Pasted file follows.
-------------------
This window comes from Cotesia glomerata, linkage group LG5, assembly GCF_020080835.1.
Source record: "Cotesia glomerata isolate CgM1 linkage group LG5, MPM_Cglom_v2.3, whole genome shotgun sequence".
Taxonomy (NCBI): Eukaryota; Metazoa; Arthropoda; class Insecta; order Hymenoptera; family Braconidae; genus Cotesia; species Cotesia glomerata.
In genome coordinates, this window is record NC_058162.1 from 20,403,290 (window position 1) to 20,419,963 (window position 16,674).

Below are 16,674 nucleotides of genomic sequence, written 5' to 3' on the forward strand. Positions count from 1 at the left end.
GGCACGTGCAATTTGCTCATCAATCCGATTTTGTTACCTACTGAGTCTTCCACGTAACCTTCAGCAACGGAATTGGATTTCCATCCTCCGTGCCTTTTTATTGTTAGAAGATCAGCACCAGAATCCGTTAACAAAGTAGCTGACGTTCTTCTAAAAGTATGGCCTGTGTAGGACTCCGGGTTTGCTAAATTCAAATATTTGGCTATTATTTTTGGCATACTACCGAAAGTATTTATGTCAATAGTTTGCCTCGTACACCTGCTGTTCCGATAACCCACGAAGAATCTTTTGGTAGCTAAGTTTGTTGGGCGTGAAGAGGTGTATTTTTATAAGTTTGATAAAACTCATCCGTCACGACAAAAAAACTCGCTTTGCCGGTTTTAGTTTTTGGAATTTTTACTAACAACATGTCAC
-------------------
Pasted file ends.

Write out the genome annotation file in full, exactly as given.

This window comes from Cotesia glomerata, linkage group LG5, assembly GCF_020080835.1.
Source record: "Cotesia glomerata isolate CgM1 linkage group LG5, MPM_Cglom_v2.3, whole genome shotgun sequence".
Taxonomy (NCBI): Eukaryota; Metazoa; Arthropoda; class Insecta; order Hymenoptera; family Braconidae; genus Cotesia; species Cotesia glomerata.
In genome coordinates, this window is record NC_058162.1 from 20,403,290 (window position 1) to 20,419,963 (window position 16,674).

Below are 16,674 nucleotides of genomic sequence, written 5' to 3' on the forward strand. Positions count from 1 at the left end.
GGCACGTGCAATTTGCTCATCAATCCGATTTTGTTACCTACTGAGTCTTCCACGTAACCTTCAGCAACGGAATTGGATTTCCATCCTCCGTGCCTTTTTATTGTTAGAAGATCAGCACCAGAATCCGTTAACAAAGTAGCTGACGTTCTTCTAAAAGTATGGCCTGTGTAGGACTCCGGGTTTGCTAAATTCAAATATTTGGCTATTATTTTTGGCATACTACCGAAAGTATTTATGTCAATAGTTTGCCTCGTACACCTGCTGTTCCGATAACCCACGAAGAATCTTTTGGTAGCTAAGTTTGTTGGGCGTGAAGAGGTGTATTTTTATAAGTTTGATAAAACTCATCCGTCACGACAAAAAAACTCGCTTTGCCGGTTTTAGTTTTTGGAATTTTTACTAACAACATGTCAC